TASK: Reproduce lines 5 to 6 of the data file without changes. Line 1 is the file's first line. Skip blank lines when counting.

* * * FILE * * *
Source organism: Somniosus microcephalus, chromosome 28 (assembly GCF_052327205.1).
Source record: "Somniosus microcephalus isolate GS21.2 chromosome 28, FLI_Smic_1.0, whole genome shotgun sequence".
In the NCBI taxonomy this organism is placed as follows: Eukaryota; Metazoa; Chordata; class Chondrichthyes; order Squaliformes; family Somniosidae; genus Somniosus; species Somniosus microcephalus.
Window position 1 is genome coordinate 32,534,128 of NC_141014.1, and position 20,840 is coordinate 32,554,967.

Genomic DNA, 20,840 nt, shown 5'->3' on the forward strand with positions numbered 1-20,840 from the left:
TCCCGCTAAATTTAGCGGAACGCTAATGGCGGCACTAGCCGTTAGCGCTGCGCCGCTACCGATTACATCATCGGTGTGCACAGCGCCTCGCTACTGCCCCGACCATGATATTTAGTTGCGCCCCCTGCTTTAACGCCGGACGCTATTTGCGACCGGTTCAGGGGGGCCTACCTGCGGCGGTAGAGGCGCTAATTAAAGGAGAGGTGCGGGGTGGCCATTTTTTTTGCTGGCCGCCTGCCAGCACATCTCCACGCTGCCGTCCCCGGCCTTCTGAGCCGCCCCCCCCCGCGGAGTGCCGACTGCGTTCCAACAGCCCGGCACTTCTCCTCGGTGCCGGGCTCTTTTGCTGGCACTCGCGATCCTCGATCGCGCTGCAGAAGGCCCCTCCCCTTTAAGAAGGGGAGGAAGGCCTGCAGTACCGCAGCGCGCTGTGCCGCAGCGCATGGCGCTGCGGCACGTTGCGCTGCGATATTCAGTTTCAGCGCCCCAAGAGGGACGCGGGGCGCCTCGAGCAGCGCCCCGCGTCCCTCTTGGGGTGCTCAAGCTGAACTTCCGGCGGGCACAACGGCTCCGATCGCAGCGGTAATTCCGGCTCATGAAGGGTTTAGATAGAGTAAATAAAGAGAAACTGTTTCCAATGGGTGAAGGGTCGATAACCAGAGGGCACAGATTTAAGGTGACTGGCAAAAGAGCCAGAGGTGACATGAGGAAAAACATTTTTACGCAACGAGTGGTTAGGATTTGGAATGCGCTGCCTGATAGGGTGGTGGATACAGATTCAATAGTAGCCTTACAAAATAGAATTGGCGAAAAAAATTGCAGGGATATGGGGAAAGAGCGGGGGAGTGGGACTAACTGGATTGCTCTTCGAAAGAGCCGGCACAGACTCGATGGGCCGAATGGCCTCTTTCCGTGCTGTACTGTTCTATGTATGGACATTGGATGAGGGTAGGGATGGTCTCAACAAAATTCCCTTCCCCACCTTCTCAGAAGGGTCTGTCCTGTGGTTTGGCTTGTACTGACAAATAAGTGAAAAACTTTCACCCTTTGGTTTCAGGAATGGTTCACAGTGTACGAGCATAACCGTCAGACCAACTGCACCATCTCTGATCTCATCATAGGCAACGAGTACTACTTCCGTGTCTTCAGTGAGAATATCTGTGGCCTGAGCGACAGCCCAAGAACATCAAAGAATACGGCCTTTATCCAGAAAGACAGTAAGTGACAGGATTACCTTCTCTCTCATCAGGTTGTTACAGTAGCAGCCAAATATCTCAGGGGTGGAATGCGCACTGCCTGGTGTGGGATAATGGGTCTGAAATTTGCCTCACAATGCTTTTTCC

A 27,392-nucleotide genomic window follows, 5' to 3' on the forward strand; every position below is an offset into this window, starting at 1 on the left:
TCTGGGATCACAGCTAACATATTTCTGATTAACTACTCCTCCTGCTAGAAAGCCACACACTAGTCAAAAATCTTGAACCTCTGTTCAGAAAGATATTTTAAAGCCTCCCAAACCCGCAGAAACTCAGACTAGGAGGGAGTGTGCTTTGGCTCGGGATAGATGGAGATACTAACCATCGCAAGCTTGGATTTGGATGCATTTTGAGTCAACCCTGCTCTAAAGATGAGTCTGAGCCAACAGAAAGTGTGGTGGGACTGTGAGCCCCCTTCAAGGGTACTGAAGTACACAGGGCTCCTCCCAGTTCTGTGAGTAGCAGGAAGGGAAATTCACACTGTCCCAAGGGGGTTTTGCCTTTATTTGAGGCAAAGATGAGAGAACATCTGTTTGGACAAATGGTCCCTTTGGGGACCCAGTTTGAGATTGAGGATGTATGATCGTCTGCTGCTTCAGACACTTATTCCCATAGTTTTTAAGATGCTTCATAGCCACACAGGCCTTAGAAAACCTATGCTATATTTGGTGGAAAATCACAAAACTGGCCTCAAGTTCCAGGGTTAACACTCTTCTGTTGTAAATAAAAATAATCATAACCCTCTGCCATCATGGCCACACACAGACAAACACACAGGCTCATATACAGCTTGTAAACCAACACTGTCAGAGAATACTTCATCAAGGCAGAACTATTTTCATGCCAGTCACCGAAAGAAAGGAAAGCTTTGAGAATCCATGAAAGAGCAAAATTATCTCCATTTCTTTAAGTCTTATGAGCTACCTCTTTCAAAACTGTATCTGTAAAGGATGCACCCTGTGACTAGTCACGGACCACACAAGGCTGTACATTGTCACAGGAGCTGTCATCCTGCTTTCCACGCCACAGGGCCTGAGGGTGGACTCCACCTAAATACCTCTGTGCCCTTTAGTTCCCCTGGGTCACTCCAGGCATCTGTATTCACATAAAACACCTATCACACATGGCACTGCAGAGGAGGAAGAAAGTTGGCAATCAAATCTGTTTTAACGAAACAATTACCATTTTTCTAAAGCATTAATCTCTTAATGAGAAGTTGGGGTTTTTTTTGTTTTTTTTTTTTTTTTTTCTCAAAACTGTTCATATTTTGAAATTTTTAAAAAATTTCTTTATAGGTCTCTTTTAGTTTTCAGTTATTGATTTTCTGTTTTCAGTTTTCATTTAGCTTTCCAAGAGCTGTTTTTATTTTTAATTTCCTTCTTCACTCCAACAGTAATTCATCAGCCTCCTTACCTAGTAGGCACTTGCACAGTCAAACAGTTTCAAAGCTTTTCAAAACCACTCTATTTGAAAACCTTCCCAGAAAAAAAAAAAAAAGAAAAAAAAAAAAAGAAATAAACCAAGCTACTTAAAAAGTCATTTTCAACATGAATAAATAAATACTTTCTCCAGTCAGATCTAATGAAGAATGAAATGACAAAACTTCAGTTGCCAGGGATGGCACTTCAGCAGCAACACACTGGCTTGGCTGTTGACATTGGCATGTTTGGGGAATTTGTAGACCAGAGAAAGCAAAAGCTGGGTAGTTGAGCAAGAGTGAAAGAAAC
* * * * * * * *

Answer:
Genomic DNA, 20,840 nt, shown 5'->3' on the forward strand with positions numbered 1-20,840 from the left:
TCCCGCTAAATTTAGCGGAACGCTAATGGCGGCACTAGCCGTTAGCGCTGCGCCGCTACCGATTACATCATCGGTGTGCACAGCGCCTCGCTACTGCCCCGACCATGATATTTAGTTGCGCCCCCTGCTTTAACGCCGGACGCTATTTGCGACCGGTTCAGGGGGGCCTACCTGCGGCGGTAGAGGCGCTAATTAAAGGAGAGGTGCGGGGTGGCCATTTTTTTTGCTGGCCGCCTGCCAGCACATCTCCACGCTGCCGTCCCCGGCCTTCTGAGCCGCCCCCCCCCGCGGAGTGCCGACTGCGTTCCAACAGCCCGGCACTTCTCCTCGGTGCCGGGCTCTTTTGCTGGCACTCGCGATCCTCGATCGCGCTGCAGAAGGCCCCTCCCCTTTAAGAAGGGGAGGAAGGCCTGCAGTACCGCAGCGCGCTGTGCCGCAGCGCATGGCGCTGCGGCACGTTGCGCTGCGATATTCAGTTTCAGCGCCCCAAGAGGGACGCGGGGCGCCTCGAGCAGCGCCCCGCGTCCCTCTTGGGGTGCTCAAGCTGAACTTCCGGCGGGCACAACGGCTCCGATCGCAGCGGTAATTCCGGCTCATGAAGGGTTTAGATAGAGTAAATAAAGAGAAACTGTTTCCAATGGGTGAAGGGTCGATAACCAGAGGGCACAGATTTAAGGTGACTGGCAAAAGAGCCAGAGGTGACATGAGGAAAAACATTTTTACGCAACGAGTGGTTAGGATTTGGAATGCGCTGCCTGATAGGGTGGTGGATACAGATTCAATAGTAGCCTTACAAAATAGAATTGGCGAAAAAAATTGCAGGGATATGGGGAAAGAGCGGGGGAGTGGGACTAACTGGATTGCTCTTCGAAAGAGCCGGCACAGACTCGATGGGCCGAATGGCCTCTTTCCGTGCTGTACTGTTCTATGTATGGACATTGGATGAGGGTAGGGATGGTCTCAACAAAATTCCCTTCCCCACCTTCTCAGAAGGGTCTGTCCTGTGGTTTGGCTTGTACTGACAAATAAGTGAAAAACTTTCACCCTTTGGTTTCAGGAATGGTTCACAGTGTACGAGCATAACCGTCAGACCAACTGCACCATCTCTGATCTCATCATAGGCAACGAGTACTACTTCCGTGTCTTCAGTGAGAATATCTGTGGCCTGAGCGACAGCCCAAGAACATCAAAGAATACGGCCTTTATCCAGAAAGACAGTAAGTGACAGGATTACCTTCTCTCTCATCAGGTTGTTACAGTAGCAGCCAAATATCTCAGGGGTGGAATGCGCACTGCCTGGTGTGGGATAATGGGTCTGAAATTTGCCTCACAATGCTTTTTCC